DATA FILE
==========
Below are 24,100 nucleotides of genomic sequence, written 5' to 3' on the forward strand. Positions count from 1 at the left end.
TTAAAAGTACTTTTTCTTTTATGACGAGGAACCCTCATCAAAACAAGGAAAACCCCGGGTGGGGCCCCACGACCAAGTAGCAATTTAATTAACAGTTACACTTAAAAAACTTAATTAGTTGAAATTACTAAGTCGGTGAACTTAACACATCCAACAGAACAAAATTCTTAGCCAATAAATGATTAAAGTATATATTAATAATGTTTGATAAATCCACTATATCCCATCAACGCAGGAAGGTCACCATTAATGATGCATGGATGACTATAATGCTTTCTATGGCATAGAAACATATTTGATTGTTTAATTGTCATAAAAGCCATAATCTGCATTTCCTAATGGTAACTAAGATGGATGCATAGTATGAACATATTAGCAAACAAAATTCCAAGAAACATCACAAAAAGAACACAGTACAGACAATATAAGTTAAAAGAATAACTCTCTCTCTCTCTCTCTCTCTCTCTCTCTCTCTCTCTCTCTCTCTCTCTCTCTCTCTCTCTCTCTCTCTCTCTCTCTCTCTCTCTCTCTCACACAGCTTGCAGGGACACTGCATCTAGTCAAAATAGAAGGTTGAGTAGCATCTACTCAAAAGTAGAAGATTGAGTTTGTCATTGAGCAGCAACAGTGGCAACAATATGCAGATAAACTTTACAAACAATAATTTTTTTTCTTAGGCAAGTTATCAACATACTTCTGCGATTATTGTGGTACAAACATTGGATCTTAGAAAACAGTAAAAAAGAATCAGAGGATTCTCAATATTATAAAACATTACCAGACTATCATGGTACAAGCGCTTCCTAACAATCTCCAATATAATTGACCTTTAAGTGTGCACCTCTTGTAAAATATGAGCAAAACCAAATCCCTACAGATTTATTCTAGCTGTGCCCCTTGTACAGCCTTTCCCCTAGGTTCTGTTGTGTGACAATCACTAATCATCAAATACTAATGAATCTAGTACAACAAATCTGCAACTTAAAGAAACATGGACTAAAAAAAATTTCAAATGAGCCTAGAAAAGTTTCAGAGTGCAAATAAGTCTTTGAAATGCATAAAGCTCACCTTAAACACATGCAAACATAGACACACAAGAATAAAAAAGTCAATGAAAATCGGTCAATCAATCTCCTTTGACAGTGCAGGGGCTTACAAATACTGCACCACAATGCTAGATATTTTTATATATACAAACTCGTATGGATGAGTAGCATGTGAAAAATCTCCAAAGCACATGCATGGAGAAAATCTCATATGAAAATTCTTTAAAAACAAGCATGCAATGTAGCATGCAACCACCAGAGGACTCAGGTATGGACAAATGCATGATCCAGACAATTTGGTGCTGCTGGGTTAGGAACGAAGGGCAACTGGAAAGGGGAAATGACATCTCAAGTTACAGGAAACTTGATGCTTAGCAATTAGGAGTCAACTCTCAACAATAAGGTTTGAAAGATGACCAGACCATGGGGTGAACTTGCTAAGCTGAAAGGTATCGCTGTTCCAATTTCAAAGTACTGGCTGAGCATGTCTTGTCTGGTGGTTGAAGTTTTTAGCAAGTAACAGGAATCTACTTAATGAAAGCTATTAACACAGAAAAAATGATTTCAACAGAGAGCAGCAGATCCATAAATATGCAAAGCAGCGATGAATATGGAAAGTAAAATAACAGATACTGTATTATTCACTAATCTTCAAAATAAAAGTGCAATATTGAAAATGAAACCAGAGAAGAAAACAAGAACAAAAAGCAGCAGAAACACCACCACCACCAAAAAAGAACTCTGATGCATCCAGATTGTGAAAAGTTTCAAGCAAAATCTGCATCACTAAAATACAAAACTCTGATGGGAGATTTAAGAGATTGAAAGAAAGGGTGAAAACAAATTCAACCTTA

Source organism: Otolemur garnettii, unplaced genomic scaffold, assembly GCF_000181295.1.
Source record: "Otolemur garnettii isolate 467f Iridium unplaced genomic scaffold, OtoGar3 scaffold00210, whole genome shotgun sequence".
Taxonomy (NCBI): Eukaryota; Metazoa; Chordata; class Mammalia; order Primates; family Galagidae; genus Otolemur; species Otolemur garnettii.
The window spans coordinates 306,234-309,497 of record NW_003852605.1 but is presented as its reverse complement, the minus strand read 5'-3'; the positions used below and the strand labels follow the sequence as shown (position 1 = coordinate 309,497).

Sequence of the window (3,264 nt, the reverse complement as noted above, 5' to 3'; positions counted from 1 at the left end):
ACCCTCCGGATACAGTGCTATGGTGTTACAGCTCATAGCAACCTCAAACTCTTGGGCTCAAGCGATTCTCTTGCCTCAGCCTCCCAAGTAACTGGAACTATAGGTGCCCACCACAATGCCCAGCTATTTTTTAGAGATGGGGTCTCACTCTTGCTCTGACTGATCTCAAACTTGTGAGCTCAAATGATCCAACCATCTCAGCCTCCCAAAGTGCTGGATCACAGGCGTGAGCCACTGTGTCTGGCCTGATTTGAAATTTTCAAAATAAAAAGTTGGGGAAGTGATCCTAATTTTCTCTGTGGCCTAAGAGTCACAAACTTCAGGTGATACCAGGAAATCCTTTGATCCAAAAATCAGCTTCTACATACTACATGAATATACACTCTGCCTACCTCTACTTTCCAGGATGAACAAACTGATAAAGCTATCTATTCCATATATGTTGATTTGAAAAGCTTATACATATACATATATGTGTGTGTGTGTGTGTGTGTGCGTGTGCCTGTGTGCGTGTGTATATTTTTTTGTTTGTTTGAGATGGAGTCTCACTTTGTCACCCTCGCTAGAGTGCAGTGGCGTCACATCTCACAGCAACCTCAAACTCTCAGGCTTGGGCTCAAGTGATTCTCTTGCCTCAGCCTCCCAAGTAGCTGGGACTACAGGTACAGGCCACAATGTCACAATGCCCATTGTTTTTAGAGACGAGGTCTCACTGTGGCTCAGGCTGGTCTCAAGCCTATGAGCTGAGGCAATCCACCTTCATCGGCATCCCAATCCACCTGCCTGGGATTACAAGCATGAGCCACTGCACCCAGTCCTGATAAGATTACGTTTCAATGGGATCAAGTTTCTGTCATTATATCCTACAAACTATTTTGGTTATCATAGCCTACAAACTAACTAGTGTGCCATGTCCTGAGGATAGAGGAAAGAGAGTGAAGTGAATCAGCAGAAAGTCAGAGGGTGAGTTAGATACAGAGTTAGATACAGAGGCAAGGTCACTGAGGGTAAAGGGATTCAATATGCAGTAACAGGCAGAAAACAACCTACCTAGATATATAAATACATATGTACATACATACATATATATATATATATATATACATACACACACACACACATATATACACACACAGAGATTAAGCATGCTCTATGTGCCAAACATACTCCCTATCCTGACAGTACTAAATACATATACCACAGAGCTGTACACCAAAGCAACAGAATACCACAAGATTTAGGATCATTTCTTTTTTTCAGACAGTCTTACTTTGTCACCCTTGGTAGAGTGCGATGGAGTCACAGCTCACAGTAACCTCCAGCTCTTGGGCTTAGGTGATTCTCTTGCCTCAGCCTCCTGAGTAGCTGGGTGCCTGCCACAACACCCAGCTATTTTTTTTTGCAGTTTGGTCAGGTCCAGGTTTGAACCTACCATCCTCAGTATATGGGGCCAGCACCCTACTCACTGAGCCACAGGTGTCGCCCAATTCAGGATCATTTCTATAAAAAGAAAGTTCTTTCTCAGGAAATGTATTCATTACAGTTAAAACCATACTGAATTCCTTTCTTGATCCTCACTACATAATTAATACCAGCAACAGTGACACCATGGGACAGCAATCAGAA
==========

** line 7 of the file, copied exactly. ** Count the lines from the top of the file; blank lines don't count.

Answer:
Sequence of the window (3,264 nt, the reverse complement as noted above, 5' to 3'; positions counted from 1 at the left end):